During a replay attack, attackers capture data packets transferred from your network to a financial institution and modify and retransmit it.
The good news is that detecting a malware attack is possible. Below are some of the warning indications for a malware attack:
- Your system becomes slower: Malware usually uses system resources, hence making it to be slower
- A sudden increase in traffic
- Sudden receiving of unfamiliar error messages
- Receiving spam emails
- Unusual ads and pop-ups
Every year, billions of personal information documents are stolen in data breaches. Data breaches might include usernames, passwords, and occasionally even secret answers.
The disclosed usernames and passwords are sometimes all hackers need to take over accounts.
Since most individuals use the same login credentials for several accounts, hackers will attempt to access additional online services using the same compromised passwords and usernames.
Credential Stuffing & Cracking
Credential stuffing is excellent for use against online shops. It is a low-cost and low-effort attack technique that is far simpler to execute on a big scale for a lesser payoff across several victim accounts. In this process, the fraudster deploys an automated tool or script to perform login requests using the compromised credentials to acquire access to user accounts.
The tool analyses the username and password combinations against a login page. This analysis is like having many keys and trying each on the front door of a residence. With credential stuffing, you are more likely to have the correct ‘key’ due to the repetition of passwords, which is why users should not use repetitive password across account and make sure to use strong passwords.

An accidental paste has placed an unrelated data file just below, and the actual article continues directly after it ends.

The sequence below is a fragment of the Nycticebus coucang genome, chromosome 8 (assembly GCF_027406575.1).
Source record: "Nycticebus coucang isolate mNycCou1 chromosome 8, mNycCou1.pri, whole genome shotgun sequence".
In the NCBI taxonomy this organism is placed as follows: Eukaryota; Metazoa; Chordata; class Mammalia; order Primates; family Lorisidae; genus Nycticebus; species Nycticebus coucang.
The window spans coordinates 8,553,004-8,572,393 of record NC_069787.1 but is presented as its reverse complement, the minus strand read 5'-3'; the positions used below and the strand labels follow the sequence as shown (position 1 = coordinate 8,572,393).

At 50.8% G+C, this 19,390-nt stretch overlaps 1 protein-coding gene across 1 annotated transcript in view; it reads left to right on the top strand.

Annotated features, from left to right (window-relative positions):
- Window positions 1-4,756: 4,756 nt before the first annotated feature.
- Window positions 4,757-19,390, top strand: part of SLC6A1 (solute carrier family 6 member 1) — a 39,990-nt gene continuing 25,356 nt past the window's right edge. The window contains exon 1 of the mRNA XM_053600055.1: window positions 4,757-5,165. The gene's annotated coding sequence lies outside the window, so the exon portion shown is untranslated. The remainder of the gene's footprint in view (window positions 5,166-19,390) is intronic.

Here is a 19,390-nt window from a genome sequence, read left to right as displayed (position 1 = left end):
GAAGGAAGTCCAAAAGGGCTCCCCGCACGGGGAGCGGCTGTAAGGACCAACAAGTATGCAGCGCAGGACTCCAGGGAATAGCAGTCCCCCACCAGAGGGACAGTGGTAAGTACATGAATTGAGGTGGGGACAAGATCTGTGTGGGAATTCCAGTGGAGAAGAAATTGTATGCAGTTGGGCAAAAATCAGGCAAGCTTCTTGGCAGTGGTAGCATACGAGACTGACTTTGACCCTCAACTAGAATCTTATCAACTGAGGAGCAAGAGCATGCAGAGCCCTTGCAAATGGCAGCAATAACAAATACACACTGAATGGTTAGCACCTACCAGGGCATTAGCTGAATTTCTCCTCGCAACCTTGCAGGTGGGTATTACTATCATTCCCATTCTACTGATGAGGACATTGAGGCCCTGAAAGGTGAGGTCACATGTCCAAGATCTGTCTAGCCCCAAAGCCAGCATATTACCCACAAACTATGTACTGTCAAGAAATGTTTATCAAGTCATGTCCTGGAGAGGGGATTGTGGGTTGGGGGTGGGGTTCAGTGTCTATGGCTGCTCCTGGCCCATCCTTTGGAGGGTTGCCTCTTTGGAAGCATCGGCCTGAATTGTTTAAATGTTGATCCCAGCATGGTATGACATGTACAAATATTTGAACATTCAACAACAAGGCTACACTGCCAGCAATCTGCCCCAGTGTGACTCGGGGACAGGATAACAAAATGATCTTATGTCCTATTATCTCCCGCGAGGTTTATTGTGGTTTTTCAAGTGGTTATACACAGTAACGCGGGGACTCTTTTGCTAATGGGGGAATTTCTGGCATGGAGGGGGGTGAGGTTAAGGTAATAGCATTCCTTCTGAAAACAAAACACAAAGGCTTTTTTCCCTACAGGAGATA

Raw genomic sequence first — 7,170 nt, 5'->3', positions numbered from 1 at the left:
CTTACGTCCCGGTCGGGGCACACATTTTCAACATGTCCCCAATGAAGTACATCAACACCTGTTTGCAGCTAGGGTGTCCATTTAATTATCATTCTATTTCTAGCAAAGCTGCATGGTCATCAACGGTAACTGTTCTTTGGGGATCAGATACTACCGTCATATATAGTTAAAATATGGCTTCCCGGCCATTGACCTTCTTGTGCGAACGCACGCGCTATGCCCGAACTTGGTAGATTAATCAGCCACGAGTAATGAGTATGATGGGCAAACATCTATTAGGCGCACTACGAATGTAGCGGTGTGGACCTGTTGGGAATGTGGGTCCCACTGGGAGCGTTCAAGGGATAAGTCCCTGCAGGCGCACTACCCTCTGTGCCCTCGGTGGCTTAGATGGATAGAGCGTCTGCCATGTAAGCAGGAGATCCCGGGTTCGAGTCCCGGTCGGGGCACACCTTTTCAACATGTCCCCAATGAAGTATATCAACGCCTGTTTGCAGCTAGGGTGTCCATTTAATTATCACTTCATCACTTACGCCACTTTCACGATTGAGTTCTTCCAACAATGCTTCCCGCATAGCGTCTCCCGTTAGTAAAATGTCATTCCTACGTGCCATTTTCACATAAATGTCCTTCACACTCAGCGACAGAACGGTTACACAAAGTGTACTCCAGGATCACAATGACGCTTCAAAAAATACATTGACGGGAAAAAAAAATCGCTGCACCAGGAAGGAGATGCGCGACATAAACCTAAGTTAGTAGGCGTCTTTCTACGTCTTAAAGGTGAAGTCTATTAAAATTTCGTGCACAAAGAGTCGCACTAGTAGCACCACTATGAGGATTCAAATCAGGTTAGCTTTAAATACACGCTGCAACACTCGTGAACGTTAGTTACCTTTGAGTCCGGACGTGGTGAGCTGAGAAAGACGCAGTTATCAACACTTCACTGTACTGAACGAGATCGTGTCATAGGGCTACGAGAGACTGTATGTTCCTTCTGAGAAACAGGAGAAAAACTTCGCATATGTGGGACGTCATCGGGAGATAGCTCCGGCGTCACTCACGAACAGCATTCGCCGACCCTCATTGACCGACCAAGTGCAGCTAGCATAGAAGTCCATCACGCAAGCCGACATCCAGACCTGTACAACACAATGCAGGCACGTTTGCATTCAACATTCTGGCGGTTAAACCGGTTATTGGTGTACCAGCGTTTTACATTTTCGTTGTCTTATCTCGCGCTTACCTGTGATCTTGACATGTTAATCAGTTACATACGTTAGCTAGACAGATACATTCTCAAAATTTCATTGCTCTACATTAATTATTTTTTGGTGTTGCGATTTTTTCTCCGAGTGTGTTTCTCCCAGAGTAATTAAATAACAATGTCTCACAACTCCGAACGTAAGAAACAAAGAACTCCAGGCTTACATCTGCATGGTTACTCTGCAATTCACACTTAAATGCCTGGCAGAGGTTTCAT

Social engineering is a broad category of malicious operations carried out through human interaction. It utilises psychological manipulation to deceive users into committing security errors or disclosing sensitive information.
Social engineering attacks can happen through phishing, smishing and vishing, and consists of multiple phases. A perpetrator initially analyses the intended victim to obtain background information, such as potential entry points and weak security protocols required to proceed with the attack. The attacker attempts to acquire the victim’s trust and give stimuli for later acts that violate security norms, such as disclosing sensitive information or granting access to vital resources.